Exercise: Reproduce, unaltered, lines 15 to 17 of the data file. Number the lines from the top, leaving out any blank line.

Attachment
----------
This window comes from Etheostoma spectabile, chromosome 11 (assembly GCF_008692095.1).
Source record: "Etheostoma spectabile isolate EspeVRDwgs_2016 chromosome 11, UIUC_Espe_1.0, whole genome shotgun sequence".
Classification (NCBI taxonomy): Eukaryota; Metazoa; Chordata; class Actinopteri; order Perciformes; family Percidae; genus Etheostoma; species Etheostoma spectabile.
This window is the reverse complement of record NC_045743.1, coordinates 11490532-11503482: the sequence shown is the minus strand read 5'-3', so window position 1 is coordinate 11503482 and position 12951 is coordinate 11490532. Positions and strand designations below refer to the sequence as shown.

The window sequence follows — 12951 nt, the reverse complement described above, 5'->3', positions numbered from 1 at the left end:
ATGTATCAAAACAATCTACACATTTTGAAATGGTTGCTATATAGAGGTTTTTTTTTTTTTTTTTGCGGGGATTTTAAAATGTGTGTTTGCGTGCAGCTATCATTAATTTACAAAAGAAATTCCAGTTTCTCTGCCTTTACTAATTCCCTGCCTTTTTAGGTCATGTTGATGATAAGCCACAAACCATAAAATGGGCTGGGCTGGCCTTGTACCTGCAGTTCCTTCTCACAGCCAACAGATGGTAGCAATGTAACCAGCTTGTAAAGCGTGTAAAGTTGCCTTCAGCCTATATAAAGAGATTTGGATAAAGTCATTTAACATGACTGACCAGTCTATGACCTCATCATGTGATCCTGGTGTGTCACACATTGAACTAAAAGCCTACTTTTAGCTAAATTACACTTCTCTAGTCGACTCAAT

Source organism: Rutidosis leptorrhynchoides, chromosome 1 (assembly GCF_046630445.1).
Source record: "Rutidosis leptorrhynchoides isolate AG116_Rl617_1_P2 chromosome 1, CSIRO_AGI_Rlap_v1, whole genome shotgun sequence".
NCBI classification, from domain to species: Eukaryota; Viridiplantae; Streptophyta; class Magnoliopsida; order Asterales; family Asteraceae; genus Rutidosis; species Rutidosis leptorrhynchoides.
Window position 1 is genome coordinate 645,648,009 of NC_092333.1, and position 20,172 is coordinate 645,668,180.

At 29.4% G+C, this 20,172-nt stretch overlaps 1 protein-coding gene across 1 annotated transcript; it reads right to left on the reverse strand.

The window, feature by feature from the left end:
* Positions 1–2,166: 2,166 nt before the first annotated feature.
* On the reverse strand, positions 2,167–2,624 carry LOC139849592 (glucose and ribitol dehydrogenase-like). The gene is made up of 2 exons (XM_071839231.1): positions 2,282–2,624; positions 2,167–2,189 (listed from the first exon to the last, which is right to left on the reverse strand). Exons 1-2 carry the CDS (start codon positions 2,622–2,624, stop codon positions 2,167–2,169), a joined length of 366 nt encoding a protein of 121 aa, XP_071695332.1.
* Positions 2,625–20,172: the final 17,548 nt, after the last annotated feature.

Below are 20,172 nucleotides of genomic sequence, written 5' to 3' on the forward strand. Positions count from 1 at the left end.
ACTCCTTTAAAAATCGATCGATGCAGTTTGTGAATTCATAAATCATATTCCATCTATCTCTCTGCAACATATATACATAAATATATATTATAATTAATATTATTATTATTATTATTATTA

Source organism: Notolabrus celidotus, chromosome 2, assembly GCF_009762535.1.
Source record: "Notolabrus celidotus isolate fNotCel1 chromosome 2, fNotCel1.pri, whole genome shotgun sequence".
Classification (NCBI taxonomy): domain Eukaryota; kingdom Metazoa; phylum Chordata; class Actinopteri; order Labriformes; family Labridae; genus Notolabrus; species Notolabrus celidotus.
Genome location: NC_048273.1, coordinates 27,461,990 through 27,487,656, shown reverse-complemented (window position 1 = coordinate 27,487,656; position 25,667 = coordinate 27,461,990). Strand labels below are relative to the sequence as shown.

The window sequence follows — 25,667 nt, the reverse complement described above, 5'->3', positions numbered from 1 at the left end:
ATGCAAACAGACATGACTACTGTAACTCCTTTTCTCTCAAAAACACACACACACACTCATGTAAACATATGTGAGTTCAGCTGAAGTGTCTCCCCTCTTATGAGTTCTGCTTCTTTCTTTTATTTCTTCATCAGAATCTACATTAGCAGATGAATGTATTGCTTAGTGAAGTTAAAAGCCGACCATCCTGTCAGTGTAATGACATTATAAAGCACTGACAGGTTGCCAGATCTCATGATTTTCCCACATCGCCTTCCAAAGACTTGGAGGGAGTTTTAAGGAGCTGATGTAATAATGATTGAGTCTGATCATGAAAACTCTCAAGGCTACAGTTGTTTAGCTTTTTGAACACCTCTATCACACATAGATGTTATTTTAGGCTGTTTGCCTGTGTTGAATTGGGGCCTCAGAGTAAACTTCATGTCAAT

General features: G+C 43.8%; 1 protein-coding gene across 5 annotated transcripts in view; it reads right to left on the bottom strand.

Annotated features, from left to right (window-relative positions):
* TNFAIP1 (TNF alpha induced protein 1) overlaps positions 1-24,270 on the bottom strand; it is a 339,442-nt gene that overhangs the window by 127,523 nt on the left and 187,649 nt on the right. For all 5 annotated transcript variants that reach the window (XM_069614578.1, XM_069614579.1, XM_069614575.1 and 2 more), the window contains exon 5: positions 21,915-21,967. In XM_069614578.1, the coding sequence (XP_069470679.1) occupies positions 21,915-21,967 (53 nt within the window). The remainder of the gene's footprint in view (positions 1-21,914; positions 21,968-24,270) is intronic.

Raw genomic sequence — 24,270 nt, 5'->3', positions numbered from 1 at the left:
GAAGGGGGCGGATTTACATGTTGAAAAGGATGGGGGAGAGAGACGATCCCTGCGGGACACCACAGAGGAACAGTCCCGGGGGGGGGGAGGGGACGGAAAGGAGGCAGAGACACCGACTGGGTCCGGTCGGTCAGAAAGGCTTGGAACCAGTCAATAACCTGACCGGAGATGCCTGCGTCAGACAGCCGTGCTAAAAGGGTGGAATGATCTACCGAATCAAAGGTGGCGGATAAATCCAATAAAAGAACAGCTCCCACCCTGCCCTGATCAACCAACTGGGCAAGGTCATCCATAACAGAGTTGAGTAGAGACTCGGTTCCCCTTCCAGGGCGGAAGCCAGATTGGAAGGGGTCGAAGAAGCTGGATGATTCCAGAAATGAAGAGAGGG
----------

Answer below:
* Positions 2,625–20,172: the final 17,548 nt, after the last annotated feature.

Below are 20,172 nucleotides of genomic sequence, written 5' to 3' on the forward strand. Positions count from 1 at the left end.
ACTCCTTTAAAAATCGATCGATGCAGTTTGTGAATTCATAAATCATATTCCATCTATCTCTCTGCAACATATATACATAAATATATATTATAATTAATATTATTATTATTATTATTATTA